It’s important to unplug whenever you have a business, especially if it’s an online business. Most people start businesses in order to enjoy life and the people around them, so make sure you take the time to actually enjoy your surroundings. Your business can only benefit from these breaks, as you’ll have time to clear your thoughts and come up with new, innovative ideas on how to grow your business and online presence.
- How Pat has built a raving super engaged community so powerful that he often receives emails from community members asking for his amazon affiliate link as they want Pat to receive the affiliate commission from Amazon
- The power of building extremely deep relationships with your audience and how to build epic amounts of trust
- A throwdown on the Foundr Podcast and core action items on how to improve your podcast
- The power of transparency and how it has helped Pat grow his business exponentially
Full Transcript of Podcast with Pat Flynn
Nathan: Hello and welcome to the “Foundr” podcast. My name is Nathan Chan and I’m your host, coming to you live from Melbourne, Australia. We’ve got a really, really nice day today and I’m going to talk to you about today’s guest. His name is Pat Flynn and he runs a website called Smart Passive Income. Funnily enough, Pat is one of those guys that I…has been on my radar ever since I’ve started as an entrepreneur. Even before I launched “Foundr,” Pat was one of these guys that, he produces an income report and it’s extremely inspiring.
And I used to read his income reports long before I started “Foundr,” when I was in my day job and I’ve really, really enjoyed his work and it’s extremely valuable. And I’m always on his blog and I’m always seeing what he’s up to, because he’s a very, very smart entrepreneur, marketer, podcaster and just a really nice all-around guy. So this conversation that we had actually goes for quite a long time, a little longer than our usual conversations. This one went for about 50 minutes, but I have to say, it is chock-full of gold.
I know Pat has done a lot of interviews, but the stuff that we cover, I haven’t really heard him share this kind of stuff before. We talk about transparency, we get him to break down this “Foundr” podcast, because he runs one of the top business podcasts in iTunes and he gives a whole ton of advice. He gives a whole ton of marketing advice, transparency, you name it. And he really delves deep and give us a lot of stuff to work with, really actionable stuff. So I’m really, really excited to share this interview with you guys and yeah, I cannot tell you enough how much value there is in it.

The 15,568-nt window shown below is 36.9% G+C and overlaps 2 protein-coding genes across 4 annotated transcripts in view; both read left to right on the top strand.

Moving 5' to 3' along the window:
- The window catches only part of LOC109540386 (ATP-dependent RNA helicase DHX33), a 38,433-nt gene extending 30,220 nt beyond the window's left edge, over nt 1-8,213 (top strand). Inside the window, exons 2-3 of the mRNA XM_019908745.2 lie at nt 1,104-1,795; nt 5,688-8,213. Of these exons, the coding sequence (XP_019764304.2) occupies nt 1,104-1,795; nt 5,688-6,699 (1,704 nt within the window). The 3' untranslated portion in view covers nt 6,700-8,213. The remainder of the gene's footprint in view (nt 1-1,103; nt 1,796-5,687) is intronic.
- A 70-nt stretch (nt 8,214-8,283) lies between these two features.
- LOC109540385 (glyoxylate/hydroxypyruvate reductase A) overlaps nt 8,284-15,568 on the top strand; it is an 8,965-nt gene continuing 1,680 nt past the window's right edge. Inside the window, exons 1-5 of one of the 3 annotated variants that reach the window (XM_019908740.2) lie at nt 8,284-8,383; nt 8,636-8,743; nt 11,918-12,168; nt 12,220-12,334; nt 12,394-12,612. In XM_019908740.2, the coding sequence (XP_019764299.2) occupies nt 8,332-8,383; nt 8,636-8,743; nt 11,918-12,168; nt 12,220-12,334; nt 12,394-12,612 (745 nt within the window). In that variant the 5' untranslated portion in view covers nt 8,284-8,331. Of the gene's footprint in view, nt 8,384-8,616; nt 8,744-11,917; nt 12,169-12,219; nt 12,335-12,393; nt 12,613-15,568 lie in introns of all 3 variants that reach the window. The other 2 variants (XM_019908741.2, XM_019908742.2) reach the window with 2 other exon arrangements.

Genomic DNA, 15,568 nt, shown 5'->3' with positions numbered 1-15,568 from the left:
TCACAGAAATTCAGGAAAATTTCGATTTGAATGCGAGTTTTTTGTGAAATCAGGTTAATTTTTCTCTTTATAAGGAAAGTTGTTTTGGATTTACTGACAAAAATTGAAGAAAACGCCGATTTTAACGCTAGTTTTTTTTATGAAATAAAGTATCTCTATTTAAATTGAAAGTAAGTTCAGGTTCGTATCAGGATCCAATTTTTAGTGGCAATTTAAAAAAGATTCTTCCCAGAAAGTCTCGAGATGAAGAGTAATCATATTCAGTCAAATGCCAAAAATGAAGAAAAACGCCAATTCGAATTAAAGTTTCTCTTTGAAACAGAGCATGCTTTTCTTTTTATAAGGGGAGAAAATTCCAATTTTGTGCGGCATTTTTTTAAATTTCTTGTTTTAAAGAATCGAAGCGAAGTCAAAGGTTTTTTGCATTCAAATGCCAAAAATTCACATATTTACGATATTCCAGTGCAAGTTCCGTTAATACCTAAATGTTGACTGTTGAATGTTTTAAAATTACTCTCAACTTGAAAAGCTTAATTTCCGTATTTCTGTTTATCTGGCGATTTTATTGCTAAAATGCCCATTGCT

So enough from me. If you are enjoying these interviews, please do take the time to leave us a five-star review and please do check out the magazine, please do check out the website. We’re here to check out entrepreneurs however we can. All right, now let’s jump into the show.
Nathan: Thank you so much for taking the time to speak with me today, Pat.
Pat: Yeah, absolutely. Excited to be here.
Nathan: Awesome. So can you tell us about how you got your job?
Pat: Yeah. I mean, it’s interesting. I went to school for architecture and I’m doing nothing like architecture right now and I feel like that’s kind of how things work out, sometimes. But it’s interesting. I went to school for five years, got a great job–pretty much my dream job–and my life was going perfect. I’d just propose to my girlfriend–this was back in early 2008–and she said, “Yes.” I’d just gotten promoted at the same time, which is kind of where the engagement came from, as well. And everything went well. Everything was going fine until in 2008–mid-2008–I got pulled into my boss’ office.
He sat me down and he said, “Pat, you know what? You’re one of the youngest, brightest guys I know and we’re so lucky to have you. But unfortunately, we have to let you go.” And I’m like, “What?” Like, “How could you say that and then that? That doesn’t make sense to me.” But it was 2008, the recession, they kept me on as long as they could and they eventually had to let me go. And my first instinct was to call every single architecture firm that I’d ever contacted–anybody who I knew who worked at an architecture firm–and beg and plead for a job, because that was my comfort zone.
All I knew was architecture, I didn’t have a Plan B, because I was in this secure position, I thought. Well, nobody was hiring at that time, everybody was letting go. And it was a little bit lucky for me that I had about two or three months before they officially could let me go, because I was just promoted to job captain and as a job captain, I was responsible for certain clients. They couldn’t just let me go without sort of easing my way out of those positions.